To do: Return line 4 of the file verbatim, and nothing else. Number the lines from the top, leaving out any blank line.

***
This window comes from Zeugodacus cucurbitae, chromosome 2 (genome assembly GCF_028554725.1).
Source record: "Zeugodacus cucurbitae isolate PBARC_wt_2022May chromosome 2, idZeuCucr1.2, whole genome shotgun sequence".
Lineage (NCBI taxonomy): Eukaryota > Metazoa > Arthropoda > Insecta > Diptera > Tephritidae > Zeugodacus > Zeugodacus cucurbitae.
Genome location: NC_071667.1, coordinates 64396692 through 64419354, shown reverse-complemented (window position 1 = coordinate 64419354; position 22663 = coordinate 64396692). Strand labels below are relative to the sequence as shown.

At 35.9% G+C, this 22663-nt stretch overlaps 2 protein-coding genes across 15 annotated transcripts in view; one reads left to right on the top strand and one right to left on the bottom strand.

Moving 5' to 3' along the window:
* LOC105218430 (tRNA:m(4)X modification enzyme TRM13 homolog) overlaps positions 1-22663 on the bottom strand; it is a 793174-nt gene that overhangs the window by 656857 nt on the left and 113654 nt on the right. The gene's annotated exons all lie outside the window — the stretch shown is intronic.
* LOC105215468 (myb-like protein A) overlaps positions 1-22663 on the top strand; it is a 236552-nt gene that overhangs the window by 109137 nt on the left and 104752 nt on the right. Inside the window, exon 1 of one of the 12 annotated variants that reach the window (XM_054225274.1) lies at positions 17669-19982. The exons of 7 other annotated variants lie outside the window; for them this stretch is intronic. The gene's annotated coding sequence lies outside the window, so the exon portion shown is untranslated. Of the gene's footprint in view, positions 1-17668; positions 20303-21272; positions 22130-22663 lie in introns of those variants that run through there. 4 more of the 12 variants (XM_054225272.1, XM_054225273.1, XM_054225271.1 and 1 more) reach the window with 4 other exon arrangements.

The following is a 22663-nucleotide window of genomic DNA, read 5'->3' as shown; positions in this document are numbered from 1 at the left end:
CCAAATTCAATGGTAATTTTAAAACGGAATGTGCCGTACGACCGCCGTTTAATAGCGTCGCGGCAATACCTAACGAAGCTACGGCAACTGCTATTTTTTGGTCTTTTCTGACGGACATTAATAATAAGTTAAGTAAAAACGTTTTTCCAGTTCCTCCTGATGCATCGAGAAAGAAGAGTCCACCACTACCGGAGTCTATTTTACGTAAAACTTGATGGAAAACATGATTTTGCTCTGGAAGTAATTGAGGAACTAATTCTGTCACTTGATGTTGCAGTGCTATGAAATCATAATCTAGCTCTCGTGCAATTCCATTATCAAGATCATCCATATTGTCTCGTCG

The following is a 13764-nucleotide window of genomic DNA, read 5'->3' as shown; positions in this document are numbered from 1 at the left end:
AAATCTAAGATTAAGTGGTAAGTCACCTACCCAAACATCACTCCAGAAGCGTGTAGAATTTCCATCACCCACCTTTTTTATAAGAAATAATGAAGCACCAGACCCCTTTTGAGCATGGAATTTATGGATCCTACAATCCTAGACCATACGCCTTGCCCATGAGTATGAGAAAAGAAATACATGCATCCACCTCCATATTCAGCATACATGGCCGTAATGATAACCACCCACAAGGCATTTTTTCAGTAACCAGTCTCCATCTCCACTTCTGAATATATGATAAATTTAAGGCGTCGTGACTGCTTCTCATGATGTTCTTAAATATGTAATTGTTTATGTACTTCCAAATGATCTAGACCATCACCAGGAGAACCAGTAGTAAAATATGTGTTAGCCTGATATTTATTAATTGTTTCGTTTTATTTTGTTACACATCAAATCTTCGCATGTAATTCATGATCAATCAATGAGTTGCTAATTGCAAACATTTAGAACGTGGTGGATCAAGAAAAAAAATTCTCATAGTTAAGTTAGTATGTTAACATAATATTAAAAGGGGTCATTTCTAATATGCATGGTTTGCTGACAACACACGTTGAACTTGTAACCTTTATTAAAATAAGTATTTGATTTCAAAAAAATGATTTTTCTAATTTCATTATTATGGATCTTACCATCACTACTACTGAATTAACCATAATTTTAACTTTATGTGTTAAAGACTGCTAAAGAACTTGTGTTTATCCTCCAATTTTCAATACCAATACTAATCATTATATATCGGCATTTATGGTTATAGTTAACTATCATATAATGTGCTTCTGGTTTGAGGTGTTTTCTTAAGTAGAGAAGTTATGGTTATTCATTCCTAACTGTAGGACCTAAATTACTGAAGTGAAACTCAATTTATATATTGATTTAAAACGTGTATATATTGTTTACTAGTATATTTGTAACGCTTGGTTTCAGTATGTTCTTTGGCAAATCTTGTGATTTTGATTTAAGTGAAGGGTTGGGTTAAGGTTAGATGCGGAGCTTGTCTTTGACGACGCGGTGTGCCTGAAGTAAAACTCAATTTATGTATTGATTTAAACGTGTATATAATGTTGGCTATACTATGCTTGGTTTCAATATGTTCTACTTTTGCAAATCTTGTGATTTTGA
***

Genome location: NC_071667.1, coordinates 64396692 through 64419354, shown reverse-complemented (window position 1 = coordinate 64419354; position 22663 = coordinate 64396692). Strand labels below are relative to the sequence as shown.